Mob burns down mosque in Myanmar

State-owned newspaper says police could not control attackers in Kachin state, the second attack in little over a week.

    A mosque in Bago province was ransacked by a mob in June [File:EPA]
    A mosque in Bago province was ransacked by a mob in June [File:EPA]

    A mob has burned down a mosque in northern Myanmar - the second such attack in just over a week in the predominantly Buddhist nation.

    The state-owned Global New Light of Myanmar newspaper reported on Saturday that security forces in Hpakant, in Kachin state, were unable to stop the attackers.

    It said the attack on Friday came after mosque authorities failed to meet a June 30 deadline to tear down the structure to make way for a bridge.

    No arrests were made, the newspaper said.

    In a separate incident, a mob on June 23 demolished a mosque in Bago Region, about 60km northeast of the capital Yangon.

    There has been sporadic but fierce violence against Muslims in predominantly Buddhist Myanmar since rioting in 2012 forced more than 100,000 members of the Muslim Rohingya minority to flee their homes in western Rakhine State.

    WATCH - Outcast: Adrift with Burma's Rohingya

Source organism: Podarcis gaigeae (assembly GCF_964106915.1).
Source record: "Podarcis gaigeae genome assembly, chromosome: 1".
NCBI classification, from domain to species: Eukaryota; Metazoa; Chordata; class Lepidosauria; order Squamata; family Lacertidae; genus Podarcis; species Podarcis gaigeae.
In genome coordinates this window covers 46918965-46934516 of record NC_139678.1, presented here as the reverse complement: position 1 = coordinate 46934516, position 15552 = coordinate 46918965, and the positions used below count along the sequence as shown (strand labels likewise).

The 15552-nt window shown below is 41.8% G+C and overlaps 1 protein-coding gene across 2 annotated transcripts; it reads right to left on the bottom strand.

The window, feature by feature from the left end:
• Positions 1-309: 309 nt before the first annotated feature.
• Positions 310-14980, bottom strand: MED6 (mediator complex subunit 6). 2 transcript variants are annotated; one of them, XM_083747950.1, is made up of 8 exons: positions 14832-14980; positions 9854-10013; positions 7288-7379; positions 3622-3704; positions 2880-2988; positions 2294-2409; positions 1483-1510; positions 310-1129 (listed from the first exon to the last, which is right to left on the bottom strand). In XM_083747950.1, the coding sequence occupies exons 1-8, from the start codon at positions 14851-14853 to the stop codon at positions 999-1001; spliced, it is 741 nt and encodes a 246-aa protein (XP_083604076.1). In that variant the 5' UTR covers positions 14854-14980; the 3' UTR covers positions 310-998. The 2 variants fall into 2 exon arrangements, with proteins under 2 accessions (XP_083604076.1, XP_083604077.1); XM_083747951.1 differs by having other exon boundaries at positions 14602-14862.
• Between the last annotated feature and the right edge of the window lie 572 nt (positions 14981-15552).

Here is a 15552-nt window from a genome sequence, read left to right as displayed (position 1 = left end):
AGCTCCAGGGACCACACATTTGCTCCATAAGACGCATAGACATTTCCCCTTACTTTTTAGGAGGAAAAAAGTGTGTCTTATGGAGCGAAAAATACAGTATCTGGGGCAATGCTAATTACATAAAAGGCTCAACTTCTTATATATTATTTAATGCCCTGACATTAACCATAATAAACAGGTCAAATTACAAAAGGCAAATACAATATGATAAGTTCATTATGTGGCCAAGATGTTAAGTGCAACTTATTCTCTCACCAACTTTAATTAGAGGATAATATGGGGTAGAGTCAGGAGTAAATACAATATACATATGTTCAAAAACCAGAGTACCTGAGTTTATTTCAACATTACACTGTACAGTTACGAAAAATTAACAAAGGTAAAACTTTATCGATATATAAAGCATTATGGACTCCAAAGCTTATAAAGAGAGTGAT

A local NGO worker who visited the town on Saturday told the AFP news agency that security forces had been deployed to maintain order.


    "Police are now controlling the area and it is stable," said Dashi Naw Lawn, from the Kachin Network Development Foundation.

    Rakhine tensions

    Tensions have also been running high in western Rakhine, a state scarred by deadly riots in 2012 that left communities almost completely divided along religious lines.

    The region is home to the stateless Rohingya, a minority largely relegated to destitute displacement camps and subject to a host of restrictions on their movements and access to basic services.

    Aung San Suu Kyi, a veteran democracy activist who championed her country's struggle against repressive military rulers and now holds the office of state counsellor, has drawn criticism from rights groups for not taking swifter moves to carve out a solution for the ethnic minority.

    Her government recently ordered officials to refer to the group as "people who believe in Islam in Rakhine State" instead of Rohingya - a term whose use has set off protests by hardliners, who insist the group are illegal immigrants from Bangladesh.

    Inside Story - Are the Rohingya's plight being ignored?

    SOURCE: Agencies


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